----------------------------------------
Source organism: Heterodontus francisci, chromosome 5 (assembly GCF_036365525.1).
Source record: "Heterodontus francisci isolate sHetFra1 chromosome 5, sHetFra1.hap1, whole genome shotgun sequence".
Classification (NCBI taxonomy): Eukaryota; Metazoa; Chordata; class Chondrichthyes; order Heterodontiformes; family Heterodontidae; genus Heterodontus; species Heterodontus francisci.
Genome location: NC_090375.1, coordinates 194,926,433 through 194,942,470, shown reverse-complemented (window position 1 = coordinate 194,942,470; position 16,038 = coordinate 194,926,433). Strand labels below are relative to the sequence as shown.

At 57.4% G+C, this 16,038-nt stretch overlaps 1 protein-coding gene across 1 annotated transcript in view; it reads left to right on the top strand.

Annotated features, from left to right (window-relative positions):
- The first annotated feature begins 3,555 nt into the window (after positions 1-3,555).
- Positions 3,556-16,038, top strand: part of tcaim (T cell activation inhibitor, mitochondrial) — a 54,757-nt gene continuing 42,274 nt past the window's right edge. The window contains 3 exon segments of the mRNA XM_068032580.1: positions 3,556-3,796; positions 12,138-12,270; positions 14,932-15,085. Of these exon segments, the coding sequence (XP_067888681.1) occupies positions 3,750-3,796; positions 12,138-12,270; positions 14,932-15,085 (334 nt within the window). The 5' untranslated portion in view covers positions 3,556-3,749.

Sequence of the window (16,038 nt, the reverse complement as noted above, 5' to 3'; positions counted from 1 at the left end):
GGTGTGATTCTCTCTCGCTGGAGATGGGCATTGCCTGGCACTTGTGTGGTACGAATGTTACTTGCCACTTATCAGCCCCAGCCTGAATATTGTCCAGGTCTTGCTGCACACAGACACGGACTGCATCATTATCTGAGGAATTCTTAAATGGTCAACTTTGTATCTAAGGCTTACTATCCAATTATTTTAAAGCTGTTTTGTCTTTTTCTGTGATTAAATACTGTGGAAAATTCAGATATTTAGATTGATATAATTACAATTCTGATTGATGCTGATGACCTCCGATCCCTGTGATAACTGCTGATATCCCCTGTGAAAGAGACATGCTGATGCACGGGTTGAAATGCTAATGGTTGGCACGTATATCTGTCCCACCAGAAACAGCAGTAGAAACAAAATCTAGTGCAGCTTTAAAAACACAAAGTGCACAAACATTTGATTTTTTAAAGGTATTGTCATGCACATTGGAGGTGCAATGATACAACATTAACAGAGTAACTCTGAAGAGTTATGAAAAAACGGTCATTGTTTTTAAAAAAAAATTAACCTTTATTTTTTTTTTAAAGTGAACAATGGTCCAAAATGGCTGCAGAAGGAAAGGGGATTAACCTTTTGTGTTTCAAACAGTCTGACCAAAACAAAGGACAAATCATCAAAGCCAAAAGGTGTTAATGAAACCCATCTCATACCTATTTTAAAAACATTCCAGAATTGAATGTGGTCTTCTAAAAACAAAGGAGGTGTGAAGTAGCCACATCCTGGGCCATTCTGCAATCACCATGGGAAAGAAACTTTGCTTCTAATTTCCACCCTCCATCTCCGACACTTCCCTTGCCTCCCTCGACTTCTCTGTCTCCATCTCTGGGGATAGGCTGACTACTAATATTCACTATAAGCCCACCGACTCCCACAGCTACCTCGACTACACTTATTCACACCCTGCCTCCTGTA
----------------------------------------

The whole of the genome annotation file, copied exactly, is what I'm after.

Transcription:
Source organism: Heterodontus francisci, chromosome 5 (assembly GCF_036365525.1).
Source record: "Heterodontus francisci isolate sHetFra1 chromosome 5, sHetFra1.hap1, whole genome shotgun sequence".
Classification (NCBI taxonomy): Eukaryota; Metazoa; Chordata; class Chondrichthyes; order Heterodontiformes; family Heterodontidae; genus Heterodontus; species Heterodontus francisci.
Genome location: NC_090375.1, coordinates 194,926,433 through 194,942,470, shown reverse-complemented (window position 1 = coordinate 194,942,470; position 16,038 = coordinate 194,926,433). Strand labels below are relative to the sequence as shown.

At 57.4% G+C, this 16,038-nt stretch overlaps 1 protein-coding gene across 1 annotated transcript in view; it reads left to right on the top strand.

Annotated features, from left to right (window-relative positions):
- The first annotated feature begins 3,555 nt into the window (after positions 1-3,555).
- Positions 3,556-16,038, top strand: part of tcaim (T cell activation inhibitor, mitochondrial) — a 54,757-nt gene continuing 42,274 nt past the window's right edge. The window contains 3 exon segments of the mRNA XM_068032580.1: positions 3,556-3,796; positions 12,138-12,270; positions 14,932-15,085. Of these exon segments, the coding sequence (XP_067888681.1) occupies positions 3,750-3,796; positions 12,138-12,270; positions 14,932-15,085 (334 nt within the window). The 5' untranslated portion in view covers positions 3,556-3,749.

Sequence of the window (16,038 nt, the reverse complement as noted above, 5' to 3'; positions counted from 1 at the left end):
GGTGTGATTCTCTCTCGCTGGAGATGGGCATTGCCTGGCACTTGTGTGGTACGAATGTTACTTGCCACTTATCAGCCCCAGCCTGAATATTGTCCAGGTCTTGCTGCACACAGACACGGACTGCATCATTATCTGAGGAATTCTTAAATGGTCAACTTTGTATCTAAGGCTTACTATCCAATTATTTTAAAGCTGTTTTGTCTTTTTCTGTGATTAAATACTGTGGAAAATTCAGATATTTAGATTGATATAATTACAATTCTGATTGATGCTGATGACCTCCGATCCCTGTGATAACTGCTGATATCCCCTGTGAAAGAGACATGCTGATGCACGGGTTGAAATGCTAATGGTTGGCACGTATATCTGTCCCACCAGAAACAGCAGTAGAAACAAAATCTAGTGCAGCTTTAAAAACACAAAGTGCACAAACATTTGATTTTTTAAAGGTATTGTCATGCACATTGGAGGTGCAATGATACAACATTAACAGAGTAACTCTGAAGAGTTATGAAAAAACGGTCATTGTTTTTAAAAAAAAATTAACCTTTATTTTTTTTTTAAAGTGAACAATGGTCCAAAATGGCTGCAGAAGGAAAGGGGATTAACCTTTTGTGTTTCAAACAGTCTGACCAAAACAAAGGACAAATCATCAAAGCCAAAAGGTGTTAATGAAACCCATCTCATACCTATTTTAAAAACATTCCAGAATTGAATGTGGTCTTCTAAAAACAAAGGAGGTGTGAAGTAGCCACATCCTGGGCCATTCTGCAATCACCATGGGAAAGAAACTTTGCTTCTAATTTCCACCCTCCATCTCCGACACTTCCCTTGCCTCCCTCGACTTCTCTGTCTCCATCTCTGGGGATAGGCTGACTACTAATATTCACTATAAGCCCACCGACTCCCACAGCTACCTCGACTACACTTATTCACACCCTGCCTCCTGTA